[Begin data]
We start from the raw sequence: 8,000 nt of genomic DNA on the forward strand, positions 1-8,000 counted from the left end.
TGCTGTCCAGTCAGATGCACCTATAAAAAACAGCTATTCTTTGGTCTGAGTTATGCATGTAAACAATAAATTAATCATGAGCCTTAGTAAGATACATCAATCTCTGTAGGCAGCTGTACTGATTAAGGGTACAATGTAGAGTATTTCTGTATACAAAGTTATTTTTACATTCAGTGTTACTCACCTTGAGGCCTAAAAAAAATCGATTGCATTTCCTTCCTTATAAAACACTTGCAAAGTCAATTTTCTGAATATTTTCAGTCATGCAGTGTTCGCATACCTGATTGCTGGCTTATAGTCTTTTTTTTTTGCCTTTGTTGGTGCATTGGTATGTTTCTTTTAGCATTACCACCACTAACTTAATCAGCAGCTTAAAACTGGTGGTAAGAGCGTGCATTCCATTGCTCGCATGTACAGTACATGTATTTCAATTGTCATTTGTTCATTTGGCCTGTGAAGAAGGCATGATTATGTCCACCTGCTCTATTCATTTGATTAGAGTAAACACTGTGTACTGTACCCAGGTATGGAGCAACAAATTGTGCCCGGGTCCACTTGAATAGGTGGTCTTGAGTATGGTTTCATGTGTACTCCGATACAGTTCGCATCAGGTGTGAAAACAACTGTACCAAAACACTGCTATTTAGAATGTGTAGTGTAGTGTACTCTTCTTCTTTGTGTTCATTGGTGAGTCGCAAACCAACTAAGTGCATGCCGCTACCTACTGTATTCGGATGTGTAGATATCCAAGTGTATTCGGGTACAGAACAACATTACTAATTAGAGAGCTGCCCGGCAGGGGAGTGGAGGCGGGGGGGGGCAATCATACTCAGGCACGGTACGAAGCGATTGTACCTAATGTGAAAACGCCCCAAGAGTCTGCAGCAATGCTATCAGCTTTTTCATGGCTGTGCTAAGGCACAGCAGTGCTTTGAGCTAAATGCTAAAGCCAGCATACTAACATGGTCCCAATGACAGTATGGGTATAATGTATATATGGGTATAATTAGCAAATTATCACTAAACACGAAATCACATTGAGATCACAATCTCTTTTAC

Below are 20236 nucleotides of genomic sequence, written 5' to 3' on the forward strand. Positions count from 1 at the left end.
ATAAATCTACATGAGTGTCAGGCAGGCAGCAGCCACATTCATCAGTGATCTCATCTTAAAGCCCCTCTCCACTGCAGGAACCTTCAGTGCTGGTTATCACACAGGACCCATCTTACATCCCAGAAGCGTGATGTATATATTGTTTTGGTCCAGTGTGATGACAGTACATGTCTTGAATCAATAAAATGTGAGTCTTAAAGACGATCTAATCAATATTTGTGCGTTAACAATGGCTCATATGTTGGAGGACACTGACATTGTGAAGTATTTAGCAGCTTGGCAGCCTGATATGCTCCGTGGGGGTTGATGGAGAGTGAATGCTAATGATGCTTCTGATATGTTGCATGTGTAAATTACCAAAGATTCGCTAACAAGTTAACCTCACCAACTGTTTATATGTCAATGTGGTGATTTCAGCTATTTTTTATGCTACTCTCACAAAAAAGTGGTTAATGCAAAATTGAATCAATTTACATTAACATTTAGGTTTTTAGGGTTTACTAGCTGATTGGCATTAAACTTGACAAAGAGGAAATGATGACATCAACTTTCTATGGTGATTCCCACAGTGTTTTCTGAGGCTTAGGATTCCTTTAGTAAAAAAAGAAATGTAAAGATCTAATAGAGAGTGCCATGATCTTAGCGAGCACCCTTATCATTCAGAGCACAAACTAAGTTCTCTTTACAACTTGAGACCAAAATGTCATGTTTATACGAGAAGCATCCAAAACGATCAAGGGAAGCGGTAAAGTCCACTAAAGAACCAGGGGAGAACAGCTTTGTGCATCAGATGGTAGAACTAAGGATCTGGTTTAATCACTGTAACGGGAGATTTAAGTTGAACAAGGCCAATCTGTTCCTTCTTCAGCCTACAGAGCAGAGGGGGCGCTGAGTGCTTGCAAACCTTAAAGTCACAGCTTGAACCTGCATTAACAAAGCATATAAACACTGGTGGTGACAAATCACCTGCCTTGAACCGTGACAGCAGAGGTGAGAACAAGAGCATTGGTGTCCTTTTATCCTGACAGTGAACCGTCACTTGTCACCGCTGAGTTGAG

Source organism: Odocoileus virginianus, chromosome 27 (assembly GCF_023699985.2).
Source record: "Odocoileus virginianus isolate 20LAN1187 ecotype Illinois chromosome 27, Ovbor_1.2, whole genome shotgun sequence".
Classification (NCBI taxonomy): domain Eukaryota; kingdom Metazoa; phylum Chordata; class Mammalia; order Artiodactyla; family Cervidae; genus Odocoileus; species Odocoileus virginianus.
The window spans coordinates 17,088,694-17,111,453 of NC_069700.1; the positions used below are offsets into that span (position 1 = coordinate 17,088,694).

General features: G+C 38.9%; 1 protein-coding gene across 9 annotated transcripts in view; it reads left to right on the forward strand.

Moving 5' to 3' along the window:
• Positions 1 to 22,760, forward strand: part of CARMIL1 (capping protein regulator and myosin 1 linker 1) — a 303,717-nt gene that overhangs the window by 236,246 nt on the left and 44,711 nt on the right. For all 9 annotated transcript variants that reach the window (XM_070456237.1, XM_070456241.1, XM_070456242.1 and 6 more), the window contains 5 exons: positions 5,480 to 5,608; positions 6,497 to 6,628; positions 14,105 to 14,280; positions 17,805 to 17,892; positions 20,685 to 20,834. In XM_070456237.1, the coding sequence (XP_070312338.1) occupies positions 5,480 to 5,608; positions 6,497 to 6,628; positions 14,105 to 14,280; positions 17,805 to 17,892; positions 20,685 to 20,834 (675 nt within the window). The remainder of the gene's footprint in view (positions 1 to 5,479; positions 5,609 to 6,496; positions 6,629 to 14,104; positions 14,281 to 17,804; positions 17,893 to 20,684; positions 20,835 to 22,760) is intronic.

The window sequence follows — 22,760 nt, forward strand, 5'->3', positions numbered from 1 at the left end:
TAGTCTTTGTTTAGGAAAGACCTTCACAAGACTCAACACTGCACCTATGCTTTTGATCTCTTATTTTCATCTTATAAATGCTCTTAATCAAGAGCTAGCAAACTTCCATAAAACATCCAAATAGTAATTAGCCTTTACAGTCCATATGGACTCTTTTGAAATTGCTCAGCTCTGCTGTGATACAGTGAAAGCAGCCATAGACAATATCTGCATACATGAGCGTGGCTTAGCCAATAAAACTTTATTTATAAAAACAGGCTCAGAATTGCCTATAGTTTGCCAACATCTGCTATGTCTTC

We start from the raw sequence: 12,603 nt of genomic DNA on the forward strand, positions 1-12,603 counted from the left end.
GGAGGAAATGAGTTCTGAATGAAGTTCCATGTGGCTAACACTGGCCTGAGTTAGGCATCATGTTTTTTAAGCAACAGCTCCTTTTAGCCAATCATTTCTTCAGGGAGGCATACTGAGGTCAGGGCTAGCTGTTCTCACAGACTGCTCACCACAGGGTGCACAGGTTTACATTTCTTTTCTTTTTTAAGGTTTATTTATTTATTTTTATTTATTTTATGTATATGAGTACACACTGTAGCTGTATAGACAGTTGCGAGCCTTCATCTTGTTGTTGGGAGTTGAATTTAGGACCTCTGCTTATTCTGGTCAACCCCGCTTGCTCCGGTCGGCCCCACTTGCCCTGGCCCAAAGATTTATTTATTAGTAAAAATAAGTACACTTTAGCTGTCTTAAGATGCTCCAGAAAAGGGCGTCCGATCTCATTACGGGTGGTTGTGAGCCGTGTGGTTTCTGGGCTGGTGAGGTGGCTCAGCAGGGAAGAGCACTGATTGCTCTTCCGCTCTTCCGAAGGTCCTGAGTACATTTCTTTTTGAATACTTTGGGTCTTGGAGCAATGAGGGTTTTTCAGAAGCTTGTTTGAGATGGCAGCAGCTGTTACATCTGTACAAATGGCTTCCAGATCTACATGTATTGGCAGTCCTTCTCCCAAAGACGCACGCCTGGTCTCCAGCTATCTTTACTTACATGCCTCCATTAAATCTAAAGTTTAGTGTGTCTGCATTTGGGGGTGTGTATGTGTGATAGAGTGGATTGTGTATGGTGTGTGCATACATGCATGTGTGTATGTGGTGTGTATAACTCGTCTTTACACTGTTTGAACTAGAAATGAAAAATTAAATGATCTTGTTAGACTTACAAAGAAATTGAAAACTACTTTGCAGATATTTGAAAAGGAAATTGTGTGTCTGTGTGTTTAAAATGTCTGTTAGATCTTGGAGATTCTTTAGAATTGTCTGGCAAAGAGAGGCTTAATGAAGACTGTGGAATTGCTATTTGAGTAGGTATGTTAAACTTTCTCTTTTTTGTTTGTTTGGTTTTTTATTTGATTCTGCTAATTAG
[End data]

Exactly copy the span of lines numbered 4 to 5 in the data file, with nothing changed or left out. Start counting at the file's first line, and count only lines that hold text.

ATAAATCTACATGAGTGTCAGGCAGGCAGCAGCCACATTCATCAGTGATCTCATCTTAAAGCCCCTCTCCACTGCAGGAACCTTCAGTGCTGGTTATCACACAGGACCCATCTTACATCCCAGAAGCGTGATGTATATATTGTTTTGGTCCAGTGTGATGACAGTACATGTCTTGAATCAATAAAATGTGAGTCTTAAAGACGATCTAATCAATATTTGTGCGTTAACAATGGCTCATATGTTGGAGGACACTGACATTGTGAAGTATTTAGCAGCTTGGCAGCCTGATATGCTCCGTGGGGGTTGATGGAGAGTGAATGCTAATGATGCTTCTGATATGTTGCATGTGTAAATTACCAAAGATTCGCTAACAAGTTAACCTCACCAACTGTTTATATGTCAATGTGGTGATTTCAGCTATTTTTTATGCTACTCTCACAAAAAAGTGGTTAATGCAAAATTGAATCAATTTACATTAACATTTAGGTTTTTAGGGTTTACTAGCTGATTGGCATTAAACTTGACAAAGAGGAAATGATGACATCAACTTTCTATGGTGATTCCCACAGTGTTTTCTGAGGCTTAGGATTCCTTTAGTAAAAAAAGAAATGTAAAGATCTAATAGAGAGTGCCATGATCTTAGCGAGCACCCTTATCATTCAGAGCACAAACTAAGTTCTCTTTACAACTTGAGACCAAAATGTCATGTTTATACGAGAAGCATCCAAAACGATCAAGGGAAGCGGTAAAGTCCACTAAAGAACCAGGGGAGAACAGCTTTGTGCATCAGATGGTAGAACTAAGGATCTGGTTTAATCACTGTAACGGGAGATTTAAGTTGAACAAGGCCAATCTGTTCCTTCTTCAGCCTACAGAGCAGAGGGGGCGCTGAGTGCTTGCAAACCTTAAAGTCACAGCTTGAACCTGCATTAACAAAGCATATAAACACTGGTGGTGACAAATCACCTGCCTTGAACCGTGACAGCAGAGGTGAGAACAAGAGCATTGGTGTCCTTTTATCCTGACAGTGAACCGTCACTTGTCACCGCTGAGTTGAG

Source organism: Odocoileus virginianus, chromosome 27 (assembly GCF_023699985.2).